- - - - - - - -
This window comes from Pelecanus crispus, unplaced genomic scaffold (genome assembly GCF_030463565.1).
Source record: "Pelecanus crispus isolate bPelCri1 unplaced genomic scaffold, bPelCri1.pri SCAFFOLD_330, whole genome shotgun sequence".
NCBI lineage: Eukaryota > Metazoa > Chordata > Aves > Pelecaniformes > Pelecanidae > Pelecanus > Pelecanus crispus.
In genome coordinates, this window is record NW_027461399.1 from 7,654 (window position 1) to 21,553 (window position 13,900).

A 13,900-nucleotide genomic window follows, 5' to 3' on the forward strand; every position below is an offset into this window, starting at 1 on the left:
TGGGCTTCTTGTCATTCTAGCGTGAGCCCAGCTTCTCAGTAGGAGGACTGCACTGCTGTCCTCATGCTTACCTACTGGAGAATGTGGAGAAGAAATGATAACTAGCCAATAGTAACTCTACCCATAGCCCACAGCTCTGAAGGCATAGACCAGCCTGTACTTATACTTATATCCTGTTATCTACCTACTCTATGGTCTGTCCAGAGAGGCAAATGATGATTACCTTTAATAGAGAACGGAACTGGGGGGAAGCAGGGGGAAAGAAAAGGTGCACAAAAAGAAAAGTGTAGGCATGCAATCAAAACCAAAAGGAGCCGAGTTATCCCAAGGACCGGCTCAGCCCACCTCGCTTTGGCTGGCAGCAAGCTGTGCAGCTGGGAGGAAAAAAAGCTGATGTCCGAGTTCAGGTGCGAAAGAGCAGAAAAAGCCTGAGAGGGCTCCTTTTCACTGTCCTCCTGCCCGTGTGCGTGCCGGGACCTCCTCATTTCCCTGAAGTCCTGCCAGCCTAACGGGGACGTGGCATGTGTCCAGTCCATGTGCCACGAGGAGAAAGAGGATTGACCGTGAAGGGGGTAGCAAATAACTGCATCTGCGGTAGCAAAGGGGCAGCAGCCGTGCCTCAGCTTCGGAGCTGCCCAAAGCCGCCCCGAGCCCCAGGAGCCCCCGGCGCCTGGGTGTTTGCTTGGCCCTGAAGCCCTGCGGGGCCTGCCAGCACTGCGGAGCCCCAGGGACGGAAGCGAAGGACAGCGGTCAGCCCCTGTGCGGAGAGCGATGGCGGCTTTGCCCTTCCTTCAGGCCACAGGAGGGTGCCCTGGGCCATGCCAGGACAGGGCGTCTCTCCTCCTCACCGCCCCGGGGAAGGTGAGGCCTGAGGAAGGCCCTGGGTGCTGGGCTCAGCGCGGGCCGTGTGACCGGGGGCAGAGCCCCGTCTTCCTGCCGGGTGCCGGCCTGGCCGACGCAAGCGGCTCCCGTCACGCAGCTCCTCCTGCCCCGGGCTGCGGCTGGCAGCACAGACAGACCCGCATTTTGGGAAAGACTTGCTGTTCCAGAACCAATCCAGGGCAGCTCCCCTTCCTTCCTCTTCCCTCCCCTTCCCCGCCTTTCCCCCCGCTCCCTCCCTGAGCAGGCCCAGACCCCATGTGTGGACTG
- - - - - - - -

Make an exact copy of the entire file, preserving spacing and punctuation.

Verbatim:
This window comes from Pelecanus crispus, unplaced genomic scaffold (genome assembly GCF_030463565.1).
Source record: "Pelecanus crispus isolate bPelCri1 unplaced genomic scaffold, bPelCri1.pri SCAFFOLD_330, whole genome shotgun sequence".
NCBI lineage: Eukaryota > Metazoa > Chordata > Aves > Pelecaniformes > Pelecanidae > Pelecanus > Pelecanus crispus.
In genome coordinates, this window is record NW_027461399.1 from 7,654 (window position 1) to 21,553 (window position 13,900).

A 13,900-nucleotide genomic window follows, 5' to 3' on the forward strand; every position below is an offset into this window, starting at 1 on the left:
TGGGCTTCTTGTCATTCTAGCGTGAGCCCAGCTTCTCAGTAGGAGGACTGCACTGCTGTCCTCATGCTTACCTACTGGAGAATGTGGAGAAGAAATGATAACTAGCCAATAGTAACTCTACCCATAGCCCACAGCTCTGAAGGCATAGACCAGCCTGTACTTATACTTATATCCTGTTATCTACCTACTCTATGGTCTGTCCAGAGAGGCAAATGATGATTACCTTTAATAGAGAACGGAACTGGGGGGAAGCAGGGGGAAAGAAAAGGTGCACAAAAAGAAAAGTGTAGGCATGCAATCAAAACCAAAAGGAGCCGAGTTATCCCAAGGACCGGCTCAGCCCACCTCGCTTTGGCTGGCAGCAAGCTGTGCAGCTGGGAGGAAAAAAAGCTGATGTCCGAGTTCAGGTGCGAAAGAGCAGAAAAAGCCTGAGAGGGCTCCTTTTCACTGTCCTCCTGCCCGTGTGCGTGCCGGGACCTCCTCATTTCCCTGAAGTCCTGCCAGCCTAACGGGGACGTGGCATGTGTCCAGTCCATGTGCCACGAGGAGAAAGAGGATTGACCGTGAAGGGGGTAGCAAATAACTGCATCTGCGGTAGCAAAGGGGCAGCAGCCGTGCCTCAGCTTCGGAGCTGCCCAAAGCCGCCCCGAGCCCCAGGAGCCCCCGGCGCCTGGGTGTTTGCTTGGCCCTGAAGCCCTGCGGGGCCTGCCAGCACTGCGGAGCCCCAGGGACGGAAGCGAAGGACAGCGGTCAGCCCCTGTGCGGAGAGCGATGGCGGCTTTGCCCTTCCTTCAGGCCACAGGAGGGTGCCCTGGGCCATGCCAGGACAGGGCGTCTCTCCTCCTCACCGCCCCGGGGAAGGTGAGGCCTGAGGAAGGCCCTGGGTGCTGGGCTCAGCGCGGGCCGTGTGACCGGGGGCAGAGCCCCGTCTTCCTGCCGGGTGCCGGCCTGGCCGACGCAAGCGGCTCCCGTCACGCAGCTCCTCCTGCCCCGGGCTGCGGCTGGCAGCACAGACAGACCCGCATTTTGGGAAAGACTTGCTGTTCCAGAACCAATCCAGGGCAGCTCCCCTTCCTTCCTCTTCCCTCCCCTTCCCCGCCTTTCCCCCCGCTCCCTCCCTGAGCAGGCCCAGACCCCATGTGTGGACTG